The day after Thanksgiving, known as Black Friday, is one of the busiest shopping days of the year. Crowds often line up before sunrise, and sometimes violence ensues. In an anti-shopping move, “Buy Nothing Day” was launched in 1992. It started in Canada, but has become an international movement focusing on anti-consumerism. In 2010, American Express launched Small Business Saturday as an alternative to Black Friday, and a year later, the Senate passed a resolution to support the independent business shopping day. In 2015, outdoor-retailer REI decided to close on Black Friday.
Arab League Boycott of Israel
In 1945, the League of Arab States (Arab League) launched an economic boycott of Israel. U.S. allies that participate in the boycott are Iraq, Kuwait, Qatar, Saudi Arabia, and the United Arab Emirates (UAE). In the 1970s, the U.S. adopted two laws that prohibited U.S. companies from furthering or supporting the boycott of Israel, which remains mostly symbolic and has little impact on Israeli or Arab economies.
Boycott, Divestment, and Sanctions Against Israel
The Boycott, Divestment and Sanctions against Israel (BDS) is a Palestinian-led movement that started in 2005. Members of BDS want companies and people to avoid doing business with Israel because of the country’s treatment of the Palestinian people. BDS began as a nonviolent movement and has three main requests: End its occupation of the West Bank, East Jerusalem, Gaza, and the Syrian Golan Heights; grant Arab-Palestinian citizens of Israel full equality under the law; and establish a right-of-return policy for Palestinian refugees. While many support the movement, anti-BDS laws have also been passed in the U.S.
Africa is home to the majority of the world’s diamonds, which are often mined in harsh conditions. In the 1990s, people grew concerned about buying these gems, not wanting to support "blood diamonds,” or stones mined using forced labor in African war zones, potentially funding rebel armies. In 2003, the diamond industry established the Kimberley Process, an international system that certifies conflict-free diamonds. The process did reduce the number of conflict diamonds on the market, but it didn’t do much to improve the working conditions of the miners, who only share in a small percentage of the profits.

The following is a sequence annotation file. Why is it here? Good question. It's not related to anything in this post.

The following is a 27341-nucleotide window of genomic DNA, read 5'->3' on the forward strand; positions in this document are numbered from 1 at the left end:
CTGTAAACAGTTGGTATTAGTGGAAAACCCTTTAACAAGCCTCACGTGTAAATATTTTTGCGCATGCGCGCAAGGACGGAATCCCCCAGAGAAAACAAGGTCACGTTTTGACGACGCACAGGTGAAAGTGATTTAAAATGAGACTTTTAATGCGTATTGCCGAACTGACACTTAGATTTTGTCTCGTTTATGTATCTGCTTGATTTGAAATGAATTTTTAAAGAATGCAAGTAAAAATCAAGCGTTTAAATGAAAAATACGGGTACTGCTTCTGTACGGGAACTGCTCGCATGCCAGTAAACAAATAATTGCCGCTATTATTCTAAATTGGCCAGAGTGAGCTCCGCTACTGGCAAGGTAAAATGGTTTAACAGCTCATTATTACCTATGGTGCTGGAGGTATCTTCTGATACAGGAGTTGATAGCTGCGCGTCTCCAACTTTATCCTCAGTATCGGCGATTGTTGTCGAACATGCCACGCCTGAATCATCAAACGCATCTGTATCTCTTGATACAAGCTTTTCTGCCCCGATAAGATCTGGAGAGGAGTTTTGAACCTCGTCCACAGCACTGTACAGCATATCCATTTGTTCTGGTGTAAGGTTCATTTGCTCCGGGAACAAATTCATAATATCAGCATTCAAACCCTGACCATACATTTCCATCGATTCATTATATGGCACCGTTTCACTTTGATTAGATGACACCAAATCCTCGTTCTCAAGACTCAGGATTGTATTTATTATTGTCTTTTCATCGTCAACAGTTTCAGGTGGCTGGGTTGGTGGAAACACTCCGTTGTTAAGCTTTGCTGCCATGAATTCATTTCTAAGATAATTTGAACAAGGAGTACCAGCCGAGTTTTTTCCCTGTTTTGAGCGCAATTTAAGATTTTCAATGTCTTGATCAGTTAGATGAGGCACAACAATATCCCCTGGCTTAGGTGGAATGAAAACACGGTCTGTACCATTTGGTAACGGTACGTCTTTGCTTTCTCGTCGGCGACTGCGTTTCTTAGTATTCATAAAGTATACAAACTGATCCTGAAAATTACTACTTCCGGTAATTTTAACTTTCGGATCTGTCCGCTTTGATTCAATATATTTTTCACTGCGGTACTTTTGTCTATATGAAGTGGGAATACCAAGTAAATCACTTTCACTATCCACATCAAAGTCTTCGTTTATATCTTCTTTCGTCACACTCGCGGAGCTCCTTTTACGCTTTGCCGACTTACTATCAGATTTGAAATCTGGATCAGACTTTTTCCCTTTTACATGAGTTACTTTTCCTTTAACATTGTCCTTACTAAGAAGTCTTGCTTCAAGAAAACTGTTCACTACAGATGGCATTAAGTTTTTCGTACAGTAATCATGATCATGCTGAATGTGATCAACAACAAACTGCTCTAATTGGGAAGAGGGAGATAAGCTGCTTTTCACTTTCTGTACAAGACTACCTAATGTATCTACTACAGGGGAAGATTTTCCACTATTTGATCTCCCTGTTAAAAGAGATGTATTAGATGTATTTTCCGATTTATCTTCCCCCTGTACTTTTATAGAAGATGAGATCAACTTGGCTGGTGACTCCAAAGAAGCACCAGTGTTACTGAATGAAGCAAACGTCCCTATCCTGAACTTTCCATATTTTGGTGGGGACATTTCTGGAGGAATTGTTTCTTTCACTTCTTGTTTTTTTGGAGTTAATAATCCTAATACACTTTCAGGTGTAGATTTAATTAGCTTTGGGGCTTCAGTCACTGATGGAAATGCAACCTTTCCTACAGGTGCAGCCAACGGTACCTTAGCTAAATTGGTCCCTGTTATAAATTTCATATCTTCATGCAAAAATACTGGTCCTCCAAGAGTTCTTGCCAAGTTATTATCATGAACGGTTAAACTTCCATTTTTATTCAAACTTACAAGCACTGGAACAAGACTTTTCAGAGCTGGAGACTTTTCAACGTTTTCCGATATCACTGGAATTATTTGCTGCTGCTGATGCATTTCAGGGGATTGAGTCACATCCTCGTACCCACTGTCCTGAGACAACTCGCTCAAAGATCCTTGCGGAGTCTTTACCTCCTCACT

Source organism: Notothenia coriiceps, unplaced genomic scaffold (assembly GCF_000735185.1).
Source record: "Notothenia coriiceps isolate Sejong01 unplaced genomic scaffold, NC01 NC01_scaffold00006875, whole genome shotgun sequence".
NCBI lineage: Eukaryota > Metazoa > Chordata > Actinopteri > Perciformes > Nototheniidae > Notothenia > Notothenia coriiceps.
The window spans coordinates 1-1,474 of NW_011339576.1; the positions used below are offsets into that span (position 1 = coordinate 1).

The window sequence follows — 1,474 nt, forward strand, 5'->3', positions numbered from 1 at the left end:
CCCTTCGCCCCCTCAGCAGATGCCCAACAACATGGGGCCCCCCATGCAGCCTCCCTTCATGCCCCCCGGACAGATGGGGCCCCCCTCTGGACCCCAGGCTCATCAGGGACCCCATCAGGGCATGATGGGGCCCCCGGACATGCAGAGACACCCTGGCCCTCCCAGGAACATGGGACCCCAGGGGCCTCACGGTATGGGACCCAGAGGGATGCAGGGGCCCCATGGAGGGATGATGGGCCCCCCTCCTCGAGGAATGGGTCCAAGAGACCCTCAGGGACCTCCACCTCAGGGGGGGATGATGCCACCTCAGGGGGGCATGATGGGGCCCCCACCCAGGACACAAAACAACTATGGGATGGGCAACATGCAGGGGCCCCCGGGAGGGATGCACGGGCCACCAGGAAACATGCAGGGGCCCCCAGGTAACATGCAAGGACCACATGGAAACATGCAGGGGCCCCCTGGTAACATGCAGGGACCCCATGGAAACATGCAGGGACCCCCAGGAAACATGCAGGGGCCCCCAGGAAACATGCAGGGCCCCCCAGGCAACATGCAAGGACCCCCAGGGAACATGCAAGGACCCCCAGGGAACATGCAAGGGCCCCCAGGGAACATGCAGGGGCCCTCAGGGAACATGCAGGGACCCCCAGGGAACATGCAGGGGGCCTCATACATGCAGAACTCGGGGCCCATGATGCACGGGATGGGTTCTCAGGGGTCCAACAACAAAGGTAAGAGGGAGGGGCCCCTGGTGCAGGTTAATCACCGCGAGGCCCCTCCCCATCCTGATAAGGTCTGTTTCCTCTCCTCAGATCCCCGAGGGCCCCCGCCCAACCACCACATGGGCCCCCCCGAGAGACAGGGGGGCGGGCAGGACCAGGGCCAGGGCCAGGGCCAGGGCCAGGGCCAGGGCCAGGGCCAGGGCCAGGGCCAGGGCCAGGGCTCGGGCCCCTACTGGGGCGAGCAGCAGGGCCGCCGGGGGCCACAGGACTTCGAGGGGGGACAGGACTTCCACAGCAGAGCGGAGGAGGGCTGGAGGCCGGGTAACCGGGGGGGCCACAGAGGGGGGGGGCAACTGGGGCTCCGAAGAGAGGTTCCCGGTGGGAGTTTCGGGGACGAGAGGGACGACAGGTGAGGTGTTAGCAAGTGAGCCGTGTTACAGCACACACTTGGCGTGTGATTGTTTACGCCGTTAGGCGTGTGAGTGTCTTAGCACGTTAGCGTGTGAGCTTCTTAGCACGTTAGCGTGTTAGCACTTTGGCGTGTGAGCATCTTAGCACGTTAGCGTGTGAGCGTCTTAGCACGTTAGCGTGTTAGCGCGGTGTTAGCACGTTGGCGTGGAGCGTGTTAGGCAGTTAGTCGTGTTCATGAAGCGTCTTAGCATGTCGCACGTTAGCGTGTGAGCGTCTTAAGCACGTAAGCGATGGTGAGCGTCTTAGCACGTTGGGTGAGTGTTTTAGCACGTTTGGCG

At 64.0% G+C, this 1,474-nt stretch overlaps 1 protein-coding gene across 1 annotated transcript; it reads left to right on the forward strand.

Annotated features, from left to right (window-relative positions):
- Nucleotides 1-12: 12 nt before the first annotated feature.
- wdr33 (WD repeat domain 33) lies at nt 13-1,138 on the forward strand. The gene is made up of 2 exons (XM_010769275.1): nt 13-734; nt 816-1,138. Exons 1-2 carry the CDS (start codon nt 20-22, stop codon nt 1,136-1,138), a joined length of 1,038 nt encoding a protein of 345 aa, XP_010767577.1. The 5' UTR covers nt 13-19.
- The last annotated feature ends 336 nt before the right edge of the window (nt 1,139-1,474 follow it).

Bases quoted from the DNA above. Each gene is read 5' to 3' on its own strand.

Bathroom bill North Carolina
North Carolina faced a boycott when it tried to pass House Bill 2 (HB2). Better-known as the "bathroom bill,” the law required transgender people to use the bathrooms, changing rooms, and showers in state-run buildings that corresponded to the sex on their birth certificate. After businesses like PayPal and sports leagues like the NCAA boycotted the state, North Carolina rescinded the bill.
In the 1990s, there was an international boycott campaign against Nike, which was criticized for hiring child workers and other human rights abuses. After years of boycotts, protests, and exposes, Nike created the Fair Labor Association in 1999. The nonprofit organization adds a human rights and labor representatives to establish independent monitoring and a code of conduct, including a minimum wage and 60-hour work week. CEO Phil Knight made assurances that Nike would require anyone it worked with to adhere to U.S. labor practices and standards.
National Rifle Association
After a school shooting in Parkland, Fla., left 17 people dead, there was a call to boycott the National Rifle Association. Delta and United airlines ended their ties with the NRA. So did rental car companies like Hertz and Enterprise. The First National Bank of Omaha even stopped issuing an NRA-branded credit card. If the NRA loses too many corporate partners, it could have a major influence on their donations and political influence. Whether or not the boycott has a long-lasting effect on the NRA’s bottom line, it does demonstrate widespread support for gun control.
In 1997, PepsiCo Inc. severed its ties with Burma (now Myanmar), which was ruled by a military government. Pepsi officials tried to argue that free trade would be good for the country, but acquiesced to the demands of their shareholders and customers—including the college demographic.
Greenpeace boycott against Shell
In 1995, the Shell gas company was planning to dump its Brent Spar oil rig in the North Sea. Greenpeace called for boycotts of the company, and many customers decided not to fill up with Shell gas. Faced with mounting international pressure, Shell decided not to dump the oil rig, and spent millions researching more environmentally friendly options. Even though Greenpeace later had to apologize for overestimating the amount of oil that would have been dumped, the movement showed the influence of consumer boycotts, and forced the oil company to put a little more thought into its disposal practices.
In 1984, the National Association for the Advancement of Colored People (NAACP) organized a three-day protest and boycott of 30 stores operated by Food Lion Inc. in several Southern cities. The supermarket chain failed to sign a "fair share” agreement to improve employment and economic opportunities for black workers. It was the first time the NAACP took direct consumer action against a company. The boycott ended after Food Lion signed an agreement with the NAACP to increase minority opportunities, including adding more management positions for minorities, hiring more minority employees across the board, and signing on with more minority-owned vendors.